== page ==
DOMINIC GRIEVE: 'Boris is a shallow populist'
PUBLISHED: 13:00 11 October 2018 | UPDATED: 11:48 26 September 2019
Tim Walker talks to the former attorney general who is now eloquently making the case for a People's Vote.
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If Boris Johnson were to finally succeed Theresa May as prime minister, and - in the interests of unifying the Conservative Party - he decided to offer Dominic Grieve a place in his cabinet, the answer would be unhesitating and terse. "It would be a 'no,'" says Grieve, with an uncharacteristic coldness in his voice.
"It would have nothing to do with our opposing positions on Brexit, but I've made an assessment of him over many years. He is a shallow populist - manifestly unsuitable for high office - who would undoubtedly be a disaster for the country and bring doom to the Conservative Party."
Grieve, a Queen's Counsel and former attorney general, has confined himself to talking in terms of the facts throughout his legal and political career, and clearly he abhors the kind of "pub patriotism" that Johnson and some of his fellow Brextremists, such as Nigel Farage, have come to embody.
"They plugged into something that is very deep in our national psyche - this sense we have of wanting to be independent and finding it irksome having to be just another member of a much bigger union - but none of this ever really made much sense. Even at the height of our imperial grandeur, we were constrained by the international legal order, and, even then, a multiplicity of treaty commitments.
"Johnson likes, of course, to see himself in the mould of Sir Winston Churchill, but he should go off and read what that great man was doing between 1945 and '50. In that period, he realised the best hopes he had for the United Kingdom could only be achieved in cooperation with our European partners. Churchill was the principal agent in creating the European movement, and also the Council of Europe. These Brexiteers, like Johnson, who keep invoking Churchill's name, should read his famous Zurich speech of 1946 which ended with the rallying cry 'Let Europe arise.'"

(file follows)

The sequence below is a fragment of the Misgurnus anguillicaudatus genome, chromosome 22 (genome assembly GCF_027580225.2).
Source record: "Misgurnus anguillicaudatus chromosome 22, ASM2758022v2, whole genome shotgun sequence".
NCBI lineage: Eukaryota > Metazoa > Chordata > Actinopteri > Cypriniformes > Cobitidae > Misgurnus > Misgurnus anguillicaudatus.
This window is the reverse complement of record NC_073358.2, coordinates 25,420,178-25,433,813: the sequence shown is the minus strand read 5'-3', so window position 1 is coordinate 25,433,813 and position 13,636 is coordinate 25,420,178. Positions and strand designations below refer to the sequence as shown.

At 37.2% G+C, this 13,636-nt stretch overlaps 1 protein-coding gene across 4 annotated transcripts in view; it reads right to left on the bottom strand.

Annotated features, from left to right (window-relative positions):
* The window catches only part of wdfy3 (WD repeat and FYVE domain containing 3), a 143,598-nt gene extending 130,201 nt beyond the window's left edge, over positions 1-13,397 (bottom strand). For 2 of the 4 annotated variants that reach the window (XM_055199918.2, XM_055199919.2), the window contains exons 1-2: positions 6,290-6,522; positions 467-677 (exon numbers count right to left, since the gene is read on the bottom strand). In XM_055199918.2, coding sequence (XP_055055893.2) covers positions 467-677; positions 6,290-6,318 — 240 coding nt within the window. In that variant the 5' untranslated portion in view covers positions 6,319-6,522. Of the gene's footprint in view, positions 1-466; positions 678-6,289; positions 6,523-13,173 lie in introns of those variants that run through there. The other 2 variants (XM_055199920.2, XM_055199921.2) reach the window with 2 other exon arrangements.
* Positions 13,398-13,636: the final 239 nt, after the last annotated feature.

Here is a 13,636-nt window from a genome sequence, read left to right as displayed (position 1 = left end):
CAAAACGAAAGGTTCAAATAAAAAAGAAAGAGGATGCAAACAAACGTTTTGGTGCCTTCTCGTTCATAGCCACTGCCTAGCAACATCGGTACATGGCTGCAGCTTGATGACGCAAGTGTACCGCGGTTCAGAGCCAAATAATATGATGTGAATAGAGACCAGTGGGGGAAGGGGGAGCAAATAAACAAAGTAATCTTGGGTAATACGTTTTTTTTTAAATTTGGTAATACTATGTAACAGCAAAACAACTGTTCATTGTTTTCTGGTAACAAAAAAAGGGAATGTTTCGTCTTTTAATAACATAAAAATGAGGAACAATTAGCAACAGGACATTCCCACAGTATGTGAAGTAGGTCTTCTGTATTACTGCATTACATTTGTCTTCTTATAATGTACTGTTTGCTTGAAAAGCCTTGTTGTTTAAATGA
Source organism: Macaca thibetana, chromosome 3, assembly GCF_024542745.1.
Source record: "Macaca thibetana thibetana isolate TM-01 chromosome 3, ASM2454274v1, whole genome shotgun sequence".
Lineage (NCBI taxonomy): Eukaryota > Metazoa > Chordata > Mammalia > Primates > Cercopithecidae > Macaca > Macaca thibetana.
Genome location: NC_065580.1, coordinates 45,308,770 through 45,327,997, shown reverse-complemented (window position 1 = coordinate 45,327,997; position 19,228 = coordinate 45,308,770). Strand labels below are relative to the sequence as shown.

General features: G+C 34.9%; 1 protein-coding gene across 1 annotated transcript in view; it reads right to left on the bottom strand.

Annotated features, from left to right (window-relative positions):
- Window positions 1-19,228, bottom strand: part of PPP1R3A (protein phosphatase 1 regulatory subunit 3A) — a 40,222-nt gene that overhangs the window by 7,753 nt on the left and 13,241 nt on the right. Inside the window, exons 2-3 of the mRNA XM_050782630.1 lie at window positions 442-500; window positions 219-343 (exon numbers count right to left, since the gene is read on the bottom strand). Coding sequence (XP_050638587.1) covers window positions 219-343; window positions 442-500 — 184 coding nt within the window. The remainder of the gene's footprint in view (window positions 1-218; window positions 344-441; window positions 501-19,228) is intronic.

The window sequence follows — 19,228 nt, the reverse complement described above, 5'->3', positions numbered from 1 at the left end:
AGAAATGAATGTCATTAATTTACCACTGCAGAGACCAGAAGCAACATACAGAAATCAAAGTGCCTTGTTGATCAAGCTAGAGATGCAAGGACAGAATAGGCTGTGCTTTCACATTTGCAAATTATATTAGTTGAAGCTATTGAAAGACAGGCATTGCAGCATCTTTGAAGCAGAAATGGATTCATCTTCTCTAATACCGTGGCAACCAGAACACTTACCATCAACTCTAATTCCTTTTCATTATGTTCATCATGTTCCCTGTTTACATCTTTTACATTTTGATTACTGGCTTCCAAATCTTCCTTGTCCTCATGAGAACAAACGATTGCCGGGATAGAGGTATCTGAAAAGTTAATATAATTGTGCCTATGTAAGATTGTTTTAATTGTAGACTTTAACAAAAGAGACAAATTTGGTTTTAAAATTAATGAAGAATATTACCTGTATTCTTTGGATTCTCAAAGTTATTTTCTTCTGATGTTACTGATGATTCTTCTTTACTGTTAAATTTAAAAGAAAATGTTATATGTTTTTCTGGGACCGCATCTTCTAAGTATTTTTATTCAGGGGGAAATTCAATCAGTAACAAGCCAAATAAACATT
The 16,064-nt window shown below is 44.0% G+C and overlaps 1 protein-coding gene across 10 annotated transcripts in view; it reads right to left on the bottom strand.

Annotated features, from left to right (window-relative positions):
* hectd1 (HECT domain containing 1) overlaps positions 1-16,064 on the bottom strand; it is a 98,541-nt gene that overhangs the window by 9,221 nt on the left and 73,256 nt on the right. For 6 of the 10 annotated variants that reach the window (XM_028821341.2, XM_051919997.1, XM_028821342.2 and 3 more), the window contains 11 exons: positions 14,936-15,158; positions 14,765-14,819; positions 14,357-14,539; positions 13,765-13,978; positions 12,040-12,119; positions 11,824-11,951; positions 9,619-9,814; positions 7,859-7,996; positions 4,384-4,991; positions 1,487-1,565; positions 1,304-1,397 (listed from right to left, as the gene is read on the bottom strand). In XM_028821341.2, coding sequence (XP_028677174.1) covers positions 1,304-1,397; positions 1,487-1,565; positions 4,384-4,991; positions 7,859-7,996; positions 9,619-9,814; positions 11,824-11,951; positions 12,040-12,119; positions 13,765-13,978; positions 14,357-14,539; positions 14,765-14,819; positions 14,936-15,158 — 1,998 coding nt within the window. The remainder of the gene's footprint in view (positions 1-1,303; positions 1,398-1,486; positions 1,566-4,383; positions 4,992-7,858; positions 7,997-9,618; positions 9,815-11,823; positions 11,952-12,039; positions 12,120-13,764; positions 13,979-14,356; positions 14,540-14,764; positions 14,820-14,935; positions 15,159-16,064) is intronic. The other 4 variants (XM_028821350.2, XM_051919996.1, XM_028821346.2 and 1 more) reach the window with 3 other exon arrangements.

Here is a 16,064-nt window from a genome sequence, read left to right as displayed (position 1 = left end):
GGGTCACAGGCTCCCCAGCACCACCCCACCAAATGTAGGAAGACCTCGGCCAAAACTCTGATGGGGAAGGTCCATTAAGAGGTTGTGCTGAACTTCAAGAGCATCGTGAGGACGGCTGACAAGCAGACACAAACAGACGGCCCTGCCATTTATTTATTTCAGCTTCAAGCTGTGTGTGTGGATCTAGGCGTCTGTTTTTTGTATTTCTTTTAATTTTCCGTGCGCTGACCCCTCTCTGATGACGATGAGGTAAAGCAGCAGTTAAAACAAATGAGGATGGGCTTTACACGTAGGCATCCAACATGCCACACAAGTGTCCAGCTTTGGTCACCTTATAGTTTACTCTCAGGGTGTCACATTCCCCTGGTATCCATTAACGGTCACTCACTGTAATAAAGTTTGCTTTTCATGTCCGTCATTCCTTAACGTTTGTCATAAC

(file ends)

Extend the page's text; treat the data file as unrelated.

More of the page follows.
Grieve can't actually see Johnson becoming prime minister, and says, in any case, he would have to be "certifiably insane" to want the job at this juncture, as he would have to end up carrying the can for Brexit. It is clear Grieve feels nothing but sympathy for the current unhappy incumbent of No.10, whom he has met with privately to discuss Brexit on a number of occasions.
"I am surprised that Mrs May hasn't gone over the heads of the Brexiteers and levelled with the people about what lies ahead if we continue with this policy. We now all know a lot more about what leaving the EU means than we did two years ago, but she still thinks the referendum result means that she has to press ahead with it. She has boxed herself into a position it is very hard for her to get out of. She is an honest person, however, and it is significant that whenever she is asked if the country will derive any benefits from leaving, she refuses to say, as she knows very well we will be a lot worse off."
Grieve does not support her Chequers deal - any more than Johnson's 'Super Canada' plan or the Norway or Switzerland options - as they are none of them, in any shape or form, preferable to the existing deal the country has with the EU.
He knows that the weeks ahead will be difficult, but doubts very much that even the Brexiteers would be mad enough to make good on their much-reported threats to vote down Philip Hammond's Budget as it would, of course, create a massive political crisis.